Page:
Date: Spring 2009
Location: Pine Rest Mental Health Clinic
We sat in the office waiting for the therapist. Tears streamed down my face, at this point they were beyond control. We sat silently, patiently. I look to my left and see my Dad, staring at the floor with his hands in his lap, twiddling his fingers in anticipation. Across from me sits my Mom, whom I haven’t spoken to in months. She looks around the office, studying, although this space was not new to her. To my right was my younger brother, his eyes filled with terror. Too ashamed to look at anyone else in the room. My parents divorce would be official in just a couple of weeks and tension filled the room from floor to ceiling.
After what seemed like a lifetime the therapist finally made their way in. It’s funny how in times like these your memory can become extremely selective. To this day I couldn’t tell you whether the therapist was a man or a woman, what they looked liked, or if they were kind, because that just wasn’t important to me at the time. My mind was raced through the events of the passed 24 hours, recounting all I could remember. I couldn’t bring myself to comprehend how we got here, living my worst nightmare, fighting away blame.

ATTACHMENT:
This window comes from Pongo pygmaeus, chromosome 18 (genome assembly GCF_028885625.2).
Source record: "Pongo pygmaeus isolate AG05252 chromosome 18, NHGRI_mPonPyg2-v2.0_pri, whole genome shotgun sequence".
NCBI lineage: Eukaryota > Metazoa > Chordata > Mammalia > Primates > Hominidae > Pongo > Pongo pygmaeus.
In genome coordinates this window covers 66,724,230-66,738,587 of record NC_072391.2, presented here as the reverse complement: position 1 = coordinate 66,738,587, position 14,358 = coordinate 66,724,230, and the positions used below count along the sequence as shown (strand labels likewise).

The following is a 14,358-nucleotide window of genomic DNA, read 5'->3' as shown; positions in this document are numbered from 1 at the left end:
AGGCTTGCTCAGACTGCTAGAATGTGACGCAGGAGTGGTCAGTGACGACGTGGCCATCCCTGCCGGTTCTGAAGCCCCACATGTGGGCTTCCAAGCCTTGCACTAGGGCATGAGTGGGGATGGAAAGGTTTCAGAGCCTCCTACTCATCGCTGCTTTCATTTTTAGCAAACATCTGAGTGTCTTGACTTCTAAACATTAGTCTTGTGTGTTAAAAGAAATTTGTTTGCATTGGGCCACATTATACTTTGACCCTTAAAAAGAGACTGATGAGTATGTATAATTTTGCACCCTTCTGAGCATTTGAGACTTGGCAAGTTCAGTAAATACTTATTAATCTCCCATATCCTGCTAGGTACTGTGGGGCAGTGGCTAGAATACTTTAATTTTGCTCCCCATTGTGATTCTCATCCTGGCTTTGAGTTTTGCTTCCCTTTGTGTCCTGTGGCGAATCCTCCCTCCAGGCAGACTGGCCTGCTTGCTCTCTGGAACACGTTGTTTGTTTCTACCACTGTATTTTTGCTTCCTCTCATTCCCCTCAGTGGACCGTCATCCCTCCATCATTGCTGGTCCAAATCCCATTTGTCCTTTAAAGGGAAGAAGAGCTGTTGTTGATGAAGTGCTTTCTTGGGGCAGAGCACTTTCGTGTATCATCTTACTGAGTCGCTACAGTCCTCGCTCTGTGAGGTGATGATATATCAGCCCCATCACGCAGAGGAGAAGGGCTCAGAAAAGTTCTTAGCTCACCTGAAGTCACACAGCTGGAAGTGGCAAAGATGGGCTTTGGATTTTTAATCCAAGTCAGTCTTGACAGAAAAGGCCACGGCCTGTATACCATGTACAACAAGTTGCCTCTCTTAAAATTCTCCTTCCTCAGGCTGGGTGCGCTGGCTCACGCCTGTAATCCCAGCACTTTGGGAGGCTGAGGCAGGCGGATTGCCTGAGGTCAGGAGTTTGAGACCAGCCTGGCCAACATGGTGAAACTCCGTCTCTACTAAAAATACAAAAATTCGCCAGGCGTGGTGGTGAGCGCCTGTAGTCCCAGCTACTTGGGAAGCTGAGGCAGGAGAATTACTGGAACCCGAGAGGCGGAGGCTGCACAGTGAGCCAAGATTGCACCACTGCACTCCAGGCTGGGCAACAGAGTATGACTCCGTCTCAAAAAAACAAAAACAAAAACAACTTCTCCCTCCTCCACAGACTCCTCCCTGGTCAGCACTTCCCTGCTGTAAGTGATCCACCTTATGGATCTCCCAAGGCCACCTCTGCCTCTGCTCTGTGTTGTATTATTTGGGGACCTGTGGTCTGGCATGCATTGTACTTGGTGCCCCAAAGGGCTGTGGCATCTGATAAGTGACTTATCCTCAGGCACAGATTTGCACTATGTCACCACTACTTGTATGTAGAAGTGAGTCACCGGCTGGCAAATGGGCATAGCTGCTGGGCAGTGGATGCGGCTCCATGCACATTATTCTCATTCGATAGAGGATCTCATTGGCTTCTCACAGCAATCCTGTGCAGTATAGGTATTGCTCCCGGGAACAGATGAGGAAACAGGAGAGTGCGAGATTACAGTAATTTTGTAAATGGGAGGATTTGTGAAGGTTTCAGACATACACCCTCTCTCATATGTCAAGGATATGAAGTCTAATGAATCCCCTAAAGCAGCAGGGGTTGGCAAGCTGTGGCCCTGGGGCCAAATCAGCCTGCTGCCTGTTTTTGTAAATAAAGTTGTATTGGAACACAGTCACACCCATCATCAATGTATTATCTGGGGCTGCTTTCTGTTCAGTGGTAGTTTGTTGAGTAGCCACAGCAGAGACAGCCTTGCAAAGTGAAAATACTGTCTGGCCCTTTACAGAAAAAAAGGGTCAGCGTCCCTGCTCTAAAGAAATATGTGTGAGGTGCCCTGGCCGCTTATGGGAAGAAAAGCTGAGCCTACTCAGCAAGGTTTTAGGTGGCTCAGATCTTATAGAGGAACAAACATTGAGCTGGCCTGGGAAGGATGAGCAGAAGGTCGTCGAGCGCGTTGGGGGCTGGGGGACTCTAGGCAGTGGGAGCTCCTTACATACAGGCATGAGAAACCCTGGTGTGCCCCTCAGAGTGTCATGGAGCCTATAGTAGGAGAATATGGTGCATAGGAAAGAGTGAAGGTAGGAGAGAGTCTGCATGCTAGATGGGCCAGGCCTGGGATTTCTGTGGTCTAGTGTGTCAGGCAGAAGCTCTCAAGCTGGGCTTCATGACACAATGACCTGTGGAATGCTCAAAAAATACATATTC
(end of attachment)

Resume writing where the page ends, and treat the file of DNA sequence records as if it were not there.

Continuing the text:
We had been in this position before, but never with my younger brother. My little brother. My baby brother. Of course he wasn’t a baby anymore, he was almost 15 years old. But you wouldn’t be able to tell that by his current ability to communicate.
“Do you know where you are right now?” asked the therapist.
He nodded his head, “I’m at a mental hospital,” he finally replied. This was the first coherent thing he had said in two days.
The room was silent. The three of us were asked to leave so he could speak to the therapist alone.
They talked for a while, I wondered if he was making any sense. Philosophical gibberish seemed to be his language of choice for the last couple of days. We just thought he was feeling extra introspective, until he said he wanted to take his own life.
Within next two hours we learned a lot about my younger brother. We had learned that him and his girlfriend of a couple months had started having sex, and he had gotten her pregnant. He had found this out earlier this week, and his world became darker and darker as the reality of the situation sunk in. Although telling my parents was not going to be a fun event, his deepest fear was the conversation he would be having with his girlfriend’s Dad. He was a big, intimidating man with a history of violence. He was sure his life was over about to be over. So after he received the news, his coping method and “brainstorm how to tell the scary Dad” method were kicked off by the same thing: hard drugs. He took a little bit of this, and a little bit of that, thinking “well, if I accidentally overdose, it wouldn’t be so bad.”
We all sat in the room together once again.The therapist had talked to us individually and was now doing a bit of a reassessment now that the drugs were wearing off. This time around my Dad sat across from me, leaving a empty chair between him and my Mom. The therapist would ask my brother questions about his personality and behavior and suggested we chime in if we feel the need. I watched my brother, completely vulnerable, full of shame.